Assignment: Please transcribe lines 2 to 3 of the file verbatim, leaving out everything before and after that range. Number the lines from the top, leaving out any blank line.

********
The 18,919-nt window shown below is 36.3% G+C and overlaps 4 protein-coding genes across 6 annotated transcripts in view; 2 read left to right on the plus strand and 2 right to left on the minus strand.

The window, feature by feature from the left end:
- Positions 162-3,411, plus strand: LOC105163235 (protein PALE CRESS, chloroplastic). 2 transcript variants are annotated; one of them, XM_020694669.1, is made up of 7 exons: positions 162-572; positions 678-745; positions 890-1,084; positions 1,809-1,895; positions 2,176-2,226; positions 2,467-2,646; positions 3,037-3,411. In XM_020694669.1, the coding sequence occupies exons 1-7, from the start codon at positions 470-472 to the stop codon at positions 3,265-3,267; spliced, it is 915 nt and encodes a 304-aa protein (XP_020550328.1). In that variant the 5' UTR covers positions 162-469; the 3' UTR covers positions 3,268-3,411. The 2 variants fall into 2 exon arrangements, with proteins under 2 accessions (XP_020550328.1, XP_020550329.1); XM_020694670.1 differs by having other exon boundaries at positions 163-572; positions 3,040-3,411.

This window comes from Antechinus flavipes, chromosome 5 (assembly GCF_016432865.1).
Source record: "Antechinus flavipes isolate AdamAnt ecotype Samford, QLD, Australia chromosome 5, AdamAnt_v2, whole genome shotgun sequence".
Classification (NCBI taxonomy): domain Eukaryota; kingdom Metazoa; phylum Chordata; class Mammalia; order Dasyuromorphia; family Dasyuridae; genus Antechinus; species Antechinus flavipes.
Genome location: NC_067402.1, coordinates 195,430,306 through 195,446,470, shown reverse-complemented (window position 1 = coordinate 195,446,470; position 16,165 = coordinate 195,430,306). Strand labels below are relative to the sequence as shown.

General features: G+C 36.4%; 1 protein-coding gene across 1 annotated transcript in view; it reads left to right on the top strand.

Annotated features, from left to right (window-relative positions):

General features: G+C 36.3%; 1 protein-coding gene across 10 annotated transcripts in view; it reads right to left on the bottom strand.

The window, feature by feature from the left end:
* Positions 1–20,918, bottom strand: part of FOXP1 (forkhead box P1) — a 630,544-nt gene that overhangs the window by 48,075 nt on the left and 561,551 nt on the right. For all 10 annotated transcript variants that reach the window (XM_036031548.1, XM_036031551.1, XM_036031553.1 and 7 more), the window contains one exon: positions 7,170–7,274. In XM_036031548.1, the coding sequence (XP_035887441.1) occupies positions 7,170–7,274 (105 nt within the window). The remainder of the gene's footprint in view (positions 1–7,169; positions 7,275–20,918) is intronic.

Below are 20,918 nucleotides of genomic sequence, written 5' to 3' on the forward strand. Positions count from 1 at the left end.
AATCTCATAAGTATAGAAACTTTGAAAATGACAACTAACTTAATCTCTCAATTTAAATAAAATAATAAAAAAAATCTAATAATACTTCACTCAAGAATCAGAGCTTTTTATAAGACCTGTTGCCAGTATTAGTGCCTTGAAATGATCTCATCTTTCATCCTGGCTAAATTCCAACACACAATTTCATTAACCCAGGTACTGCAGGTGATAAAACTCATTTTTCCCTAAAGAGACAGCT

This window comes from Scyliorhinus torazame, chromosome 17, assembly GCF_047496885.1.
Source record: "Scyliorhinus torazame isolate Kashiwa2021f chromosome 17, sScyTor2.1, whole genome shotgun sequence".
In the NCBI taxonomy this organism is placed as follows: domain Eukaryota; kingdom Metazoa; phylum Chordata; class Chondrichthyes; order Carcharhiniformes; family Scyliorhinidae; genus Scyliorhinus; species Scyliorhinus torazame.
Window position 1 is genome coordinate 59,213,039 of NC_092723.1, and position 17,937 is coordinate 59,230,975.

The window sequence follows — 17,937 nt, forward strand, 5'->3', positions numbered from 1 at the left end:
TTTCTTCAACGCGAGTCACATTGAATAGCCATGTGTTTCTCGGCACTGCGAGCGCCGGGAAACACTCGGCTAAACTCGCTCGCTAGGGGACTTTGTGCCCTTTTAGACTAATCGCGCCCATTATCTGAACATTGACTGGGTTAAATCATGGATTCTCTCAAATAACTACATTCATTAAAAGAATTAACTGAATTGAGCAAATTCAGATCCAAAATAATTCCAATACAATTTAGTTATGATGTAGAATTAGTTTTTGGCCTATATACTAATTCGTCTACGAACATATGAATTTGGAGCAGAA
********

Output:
The window, feature by feature from the left end:
- Positions 162-3,411, plus strand: LOC105163235 (protein PALE CRESS, chloroplastic). 2 transcript variants are annotated; one of them, XM_020694669.1, is made up of 7 exons: positions 162-572; positions 678-745; positions 890-1,084; positions 1,809-1,895; positions 2,176-2,226; positions 2,467-2,646; positions 3,037-3,411. In XM_020694669.1, the coding sequence occupies exons 1-7, from the start codon at positions 470-472 to the stop codon at positions 3,265-3,267; spliced, it is 915 nt and encodes a 304-aa protein (XP_020550328.1). In that variant the 5' UTR covers positions 162-469; the 3' UTR covers positions 3,268-3,411. The 2 variants fall into 2 exon arrangements, with proteins under 2 accessions (XP_020550328.1, XP_020550329.1); XM_020694670.1 differs by having other exon boundaries at positions 163-572; positions 3,040-3,411.